Heart | Credits: Brett Newsted.

The Rosetta is the perfect design step to create the body and wing of a swan. The wide base that curls at the bottom gives the impression of a swans body resting in the water.

As you slowly rock your pitcher from side to side while simultaneously pulling the design back, you get these beautiful feathers appearing on either side of the design. While beginning with a classic pull back on the design works for a swan, a slight tilt to the side will help even more convey the impression of a wing.

Every Rosetta ends with a pull-through the center of the design, here is where the swan is different! Instead of pulling-through the center, pull-through the edge of the Rosetta. This doesn’t split the wing down the center but rather gives the impression of the smooth top part of the wing.

The second part is simple, it is what I call “the drag”. This is simultaneously the easiest yet most missed part of pouring a swan. After you cut through to the bottom of the wing you are going to begin the neck and drag the pitcher back across the pull-through you just made.

By dragging along that crease, you create this 3D effect of the head and neck being closer than the wing. If you find yourself creating a “U” shape instead, yes it will look a bit like a swan, but the neck will take up a lot of space in the cup and won’t give you a lot of room for the final piece.

The final piece being the heart, or head, of the swan. As you drag the neck up, you will slowly pull the pitcher up from the surface of the design (about 4cm). To create the head you will dot the pitcher down right on top of the neck you just created and lifted away from. Be patient. Let the head expand slowly.

Cutting through the heart too early will decrease the size of the head making it almost nonexistent. Letting the head grow slightly will give you more space to pull-through and more of an angle in which to create a bill for said swan.

And that is it! While it seems like a lot of steps: Rosetta, pull-though on the side of the Rosetta, the drag back along the cut, and ending with a heart.

Swan on latte art

Swan on latte art | Credits: Brett Newsted.

Swan created from a rosetta and a heart

Swan created from a rosetta and a heart | Credits: Brett Newsted.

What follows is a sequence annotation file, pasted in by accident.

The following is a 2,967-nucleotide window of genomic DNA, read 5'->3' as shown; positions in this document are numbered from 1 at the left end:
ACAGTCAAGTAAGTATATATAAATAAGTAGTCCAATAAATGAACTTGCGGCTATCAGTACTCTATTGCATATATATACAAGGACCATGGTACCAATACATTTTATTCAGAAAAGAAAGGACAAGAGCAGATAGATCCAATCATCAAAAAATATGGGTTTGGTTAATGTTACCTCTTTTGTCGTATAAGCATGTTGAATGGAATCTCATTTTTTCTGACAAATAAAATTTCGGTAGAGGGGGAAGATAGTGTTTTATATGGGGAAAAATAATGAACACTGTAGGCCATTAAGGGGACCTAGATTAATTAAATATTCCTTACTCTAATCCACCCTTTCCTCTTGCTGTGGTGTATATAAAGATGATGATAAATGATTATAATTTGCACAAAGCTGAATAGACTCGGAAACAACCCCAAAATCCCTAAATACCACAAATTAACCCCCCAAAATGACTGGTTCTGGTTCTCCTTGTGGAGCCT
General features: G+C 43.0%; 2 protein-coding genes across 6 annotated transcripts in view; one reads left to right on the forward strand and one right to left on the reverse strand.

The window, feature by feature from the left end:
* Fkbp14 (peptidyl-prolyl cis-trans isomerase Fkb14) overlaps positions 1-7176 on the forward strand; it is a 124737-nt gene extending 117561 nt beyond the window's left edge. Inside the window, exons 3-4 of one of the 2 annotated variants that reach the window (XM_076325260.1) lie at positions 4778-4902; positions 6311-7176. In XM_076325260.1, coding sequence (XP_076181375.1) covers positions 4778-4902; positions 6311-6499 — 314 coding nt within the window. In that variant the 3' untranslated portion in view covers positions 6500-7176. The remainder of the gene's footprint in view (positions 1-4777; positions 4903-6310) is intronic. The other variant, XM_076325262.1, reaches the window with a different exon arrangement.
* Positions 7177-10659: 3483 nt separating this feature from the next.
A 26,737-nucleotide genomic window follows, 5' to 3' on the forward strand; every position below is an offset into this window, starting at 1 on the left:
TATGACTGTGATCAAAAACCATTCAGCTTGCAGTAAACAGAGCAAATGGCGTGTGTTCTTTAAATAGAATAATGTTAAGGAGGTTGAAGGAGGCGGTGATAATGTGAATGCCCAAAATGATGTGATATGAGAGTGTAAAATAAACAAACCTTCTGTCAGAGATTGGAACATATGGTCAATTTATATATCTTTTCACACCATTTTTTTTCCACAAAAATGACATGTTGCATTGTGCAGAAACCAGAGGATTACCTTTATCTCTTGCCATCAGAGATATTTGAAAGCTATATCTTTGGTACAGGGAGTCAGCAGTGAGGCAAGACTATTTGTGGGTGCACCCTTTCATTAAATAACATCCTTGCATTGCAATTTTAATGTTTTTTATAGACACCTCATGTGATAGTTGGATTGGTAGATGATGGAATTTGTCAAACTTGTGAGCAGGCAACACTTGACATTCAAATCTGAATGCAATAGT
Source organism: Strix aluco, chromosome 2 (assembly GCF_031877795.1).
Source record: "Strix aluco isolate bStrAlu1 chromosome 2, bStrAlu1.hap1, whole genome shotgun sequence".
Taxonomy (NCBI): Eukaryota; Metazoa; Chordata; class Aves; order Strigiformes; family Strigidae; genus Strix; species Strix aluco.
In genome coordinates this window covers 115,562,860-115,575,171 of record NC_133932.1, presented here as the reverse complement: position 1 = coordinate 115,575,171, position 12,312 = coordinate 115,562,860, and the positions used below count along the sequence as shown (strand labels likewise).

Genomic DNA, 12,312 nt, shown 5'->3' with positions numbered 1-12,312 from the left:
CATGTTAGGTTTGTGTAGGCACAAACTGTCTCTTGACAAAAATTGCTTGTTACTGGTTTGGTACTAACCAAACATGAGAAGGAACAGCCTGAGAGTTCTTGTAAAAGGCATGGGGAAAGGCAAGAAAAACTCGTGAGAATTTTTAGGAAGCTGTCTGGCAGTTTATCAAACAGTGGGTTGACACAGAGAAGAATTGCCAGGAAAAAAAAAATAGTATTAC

These four simple steps will help you begin to create more complex designs throughout your latte art career, and give you a base for understanding other more complex designs.

I am aware that the angle of the cup and speed at which you tilt the cup is not discussed in this article but most of that can only be learned through the practice without espresso I mentioned in the second and third paragraphs. I just wanted to highlight the concepts of how to prepare for pouring a swan specifically.

Latte art is a mysterious art that is constantly changing and evolving but then again, so should the way you pour. If you are new to latte art, don’t be discouraged.

It is an art that takes time and a lot of practice. Practicing and finding your own style of pouring is just part of being a latte artist; hopefully this helps you find yours.

About the Author

Brett Newsted USA

Free Pour Latte Artist / Barista.

I began my coffee journey eight years ago working for a Vietnamese Café in Chicago. Over the years I moved many different states absorbing many different coffee cultures and discovering my love for latte artistry. While I dabble in my facets of the coffee industry (i.e. roasting, running a shop, education) it has always been behind an espresso machine that I have always felt most comfortable. Having been an artist my whole life, it has been so empowering to find a job where I can produce art and have a stable paycheck so I never have to worry for the safety of my two dogs. Latte art has, and always will, be my most passionate venture; I love it just as much now as I did eight years ago.